Jan. 8 (Bloomberg) -- Chile’s peso depreciated as a report that showed inflation at the slowest pace since 2010 fueled speculation the central bank may intervene to stem the currency’s gains.
The peso fell 0.2 percent to 472.14 per U.S. dollar at the close of trading in Santiago after earlier touching a three-month high of 469.10. It has strengthened 1.5 percent this year, the best performance among 25 emerging-market currencies tracked by Bloomberg.
Consumer prices were unchanged in December from November and annual inflation slowed to 1.5 percent. Data published yesterday by the central bank showed that the economy grew 5.51 percent in the 12 months through November and the country’s trade surplus unexpectedly reached a 20-month high in December.
“Inflation reinforced the idea that local fundamentals are solid,” said Alejandro Araya, a currency trader at Banco Santander Chile in Santiago. “The idea that the central bank will have to adjust rates is ever closer and the dollar keeps falling. The question is at what point does the central bank intervene. Below 470 pesos per dollar the risk-return changes because of the chance of intervention.”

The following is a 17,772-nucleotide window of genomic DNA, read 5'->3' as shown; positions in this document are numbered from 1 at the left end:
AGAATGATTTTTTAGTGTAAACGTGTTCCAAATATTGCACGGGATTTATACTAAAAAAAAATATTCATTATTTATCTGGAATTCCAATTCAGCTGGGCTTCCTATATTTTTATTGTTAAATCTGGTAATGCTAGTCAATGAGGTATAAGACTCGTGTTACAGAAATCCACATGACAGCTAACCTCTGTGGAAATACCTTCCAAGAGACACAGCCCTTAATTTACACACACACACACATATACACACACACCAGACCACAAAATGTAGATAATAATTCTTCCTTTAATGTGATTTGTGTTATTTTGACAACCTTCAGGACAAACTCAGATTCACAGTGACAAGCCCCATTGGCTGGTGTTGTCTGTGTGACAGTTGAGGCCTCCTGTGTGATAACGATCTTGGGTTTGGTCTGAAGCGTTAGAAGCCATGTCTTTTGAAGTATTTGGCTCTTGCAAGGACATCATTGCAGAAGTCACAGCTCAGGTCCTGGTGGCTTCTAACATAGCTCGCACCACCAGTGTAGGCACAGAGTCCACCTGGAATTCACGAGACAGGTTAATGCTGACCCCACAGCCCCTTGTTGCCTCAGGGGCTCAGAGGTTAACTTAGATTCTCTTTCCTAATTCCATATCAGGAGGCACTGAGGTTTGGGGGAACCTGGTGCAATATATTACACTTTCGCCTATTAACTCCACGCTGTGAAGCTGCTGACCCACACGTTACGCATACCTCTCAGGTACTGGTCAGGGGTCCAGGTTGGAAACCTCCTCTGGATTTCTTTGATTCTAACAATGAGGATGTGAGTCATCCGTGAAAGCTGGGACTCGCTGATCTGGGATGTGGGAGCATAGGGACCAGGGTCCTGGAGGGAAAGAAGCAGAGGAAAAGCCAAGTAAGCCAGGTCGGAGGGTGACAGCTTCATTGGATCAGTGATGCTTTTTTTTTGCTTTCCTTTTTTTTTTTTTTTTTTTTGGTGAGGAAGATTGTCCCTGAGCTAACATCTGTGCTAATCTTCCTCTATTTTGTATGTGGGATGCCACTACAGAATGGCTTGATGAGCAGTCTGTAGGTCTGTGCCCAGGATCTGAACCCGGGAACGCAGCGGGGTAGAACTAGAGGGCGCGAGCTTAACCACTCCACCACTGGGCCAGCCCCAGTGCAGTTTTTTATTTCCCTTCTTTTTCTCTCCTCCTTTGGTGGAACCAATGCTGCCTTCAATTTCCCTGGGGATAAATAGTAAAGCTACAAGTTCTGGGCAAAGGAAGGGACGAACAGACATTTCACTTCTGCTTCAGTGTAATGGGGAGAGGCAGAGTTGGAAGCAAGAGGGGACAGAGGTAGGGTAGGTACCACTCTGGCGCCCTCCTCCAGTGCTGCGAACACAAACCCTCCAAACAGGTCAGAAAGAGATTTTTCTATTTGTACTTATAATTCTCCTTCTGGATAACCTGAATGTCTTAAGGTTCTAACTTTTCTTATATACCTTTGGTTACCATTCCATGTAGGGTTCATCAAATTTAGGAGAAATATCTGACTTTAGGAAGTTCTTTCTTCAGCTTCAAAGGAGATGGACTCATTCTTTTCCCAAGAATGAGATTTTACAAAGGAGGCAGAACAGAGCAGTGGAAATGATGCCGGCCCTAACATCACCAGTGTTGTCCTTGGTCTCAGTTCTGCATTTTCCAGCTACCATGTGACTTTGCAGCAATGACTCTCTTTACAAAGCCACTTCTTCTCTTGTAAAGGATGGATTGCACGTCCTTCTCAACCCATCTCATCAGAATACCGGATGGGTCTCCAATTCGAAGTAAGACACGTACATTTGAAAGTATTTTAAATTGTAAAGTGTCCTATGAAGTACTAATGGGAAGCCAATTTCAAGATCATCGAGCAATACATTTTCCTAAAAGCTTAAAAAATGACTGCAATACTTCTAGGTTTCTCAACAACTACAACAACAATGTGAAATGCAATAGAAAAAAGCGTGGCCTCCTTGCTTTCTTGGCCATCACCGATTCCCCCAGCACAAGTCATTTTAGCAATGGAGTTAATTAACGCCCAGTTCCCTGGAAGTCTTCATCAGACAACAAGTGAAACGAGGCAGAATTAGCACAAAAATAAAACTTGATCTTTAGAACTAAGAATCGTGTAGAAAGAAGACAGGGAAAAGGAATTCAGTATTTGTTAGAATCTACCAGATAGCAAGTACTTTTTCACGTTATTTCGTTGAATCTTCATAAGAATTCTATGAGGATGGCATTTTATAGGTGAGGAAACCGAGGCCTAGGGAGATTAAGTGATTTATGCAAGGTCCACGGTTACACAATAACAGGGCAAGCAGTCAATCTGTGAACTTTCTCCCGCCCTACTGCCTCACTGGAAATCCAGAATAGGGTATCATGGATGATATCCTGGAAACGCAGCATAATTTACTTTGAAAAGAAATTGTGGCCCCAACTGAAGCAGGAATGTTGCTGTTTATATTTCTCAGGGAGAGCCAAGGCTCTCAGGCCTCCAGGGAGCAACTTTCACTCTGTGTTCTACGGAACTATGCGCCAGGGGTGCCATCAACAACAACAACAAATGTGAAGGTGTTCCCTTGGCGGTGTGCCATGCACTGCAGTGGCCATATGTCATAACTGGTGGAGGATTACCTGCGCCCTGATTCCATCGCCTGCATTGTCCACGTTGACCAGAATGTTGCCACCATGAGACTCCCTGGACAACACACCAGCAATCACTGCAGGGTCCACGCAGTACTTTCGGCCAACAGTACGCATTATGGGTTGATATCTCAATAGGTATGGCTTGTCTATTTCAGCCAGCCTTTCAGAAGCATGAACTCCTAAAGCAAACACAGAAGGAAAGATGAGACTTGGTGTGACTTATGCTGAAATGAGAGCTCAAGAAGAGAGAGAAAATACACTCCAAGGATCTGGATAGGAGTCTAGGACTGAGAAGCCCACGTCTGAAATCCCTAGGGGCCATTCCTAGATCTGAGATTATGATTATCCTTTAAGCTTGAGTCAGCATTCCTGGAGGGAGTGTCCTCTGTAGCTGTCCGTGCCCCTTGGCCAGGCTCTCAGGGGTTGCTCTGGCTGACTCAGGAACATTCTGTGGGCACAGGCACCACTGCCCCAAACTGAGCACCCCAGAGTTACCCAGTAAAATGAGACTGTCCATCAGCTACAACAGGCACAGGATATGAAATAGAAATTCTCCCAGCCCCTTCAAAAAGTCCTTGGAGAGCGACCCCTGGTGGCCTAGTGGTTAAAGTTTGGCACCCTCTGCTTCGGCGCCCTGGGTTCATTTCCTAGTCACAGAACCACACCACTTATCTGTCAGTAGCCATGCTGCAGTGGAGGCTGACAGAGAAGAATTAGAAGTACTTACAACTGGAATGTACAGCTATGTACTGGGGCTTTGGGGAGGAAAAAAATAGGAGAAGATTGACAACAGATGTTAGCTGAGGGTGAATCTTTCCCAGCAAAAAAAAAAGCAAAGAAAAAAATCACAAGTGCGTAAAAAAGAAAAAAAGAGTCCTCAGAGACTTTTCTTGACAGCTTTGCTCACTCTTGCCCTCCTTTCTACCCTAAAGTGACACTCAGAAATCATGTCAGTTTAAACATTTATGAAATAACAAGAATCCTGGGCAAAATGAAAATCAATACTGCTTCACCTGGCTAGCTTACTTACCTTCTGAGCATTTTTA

The central bank last intervened in the currency market in 2011, buying $12 billion of U.S. dollars to weaken the peso.
Finance Minister Felipe Larrain today said the government was monitoring the exchange rate and shared exporters’ concerns about the strength of the currency.
“Based on economic fundamentals, the peso should have been at this level for a while,” said Andres de la Cerda, a trader at Bice Inversiones in Santiago. “The big question is what the central bank will do.”
One-year breakeven inflation rose seven basis points today to a seven-week high of 2.8 percent. The two-year rate was little changed at 2.79 percent.
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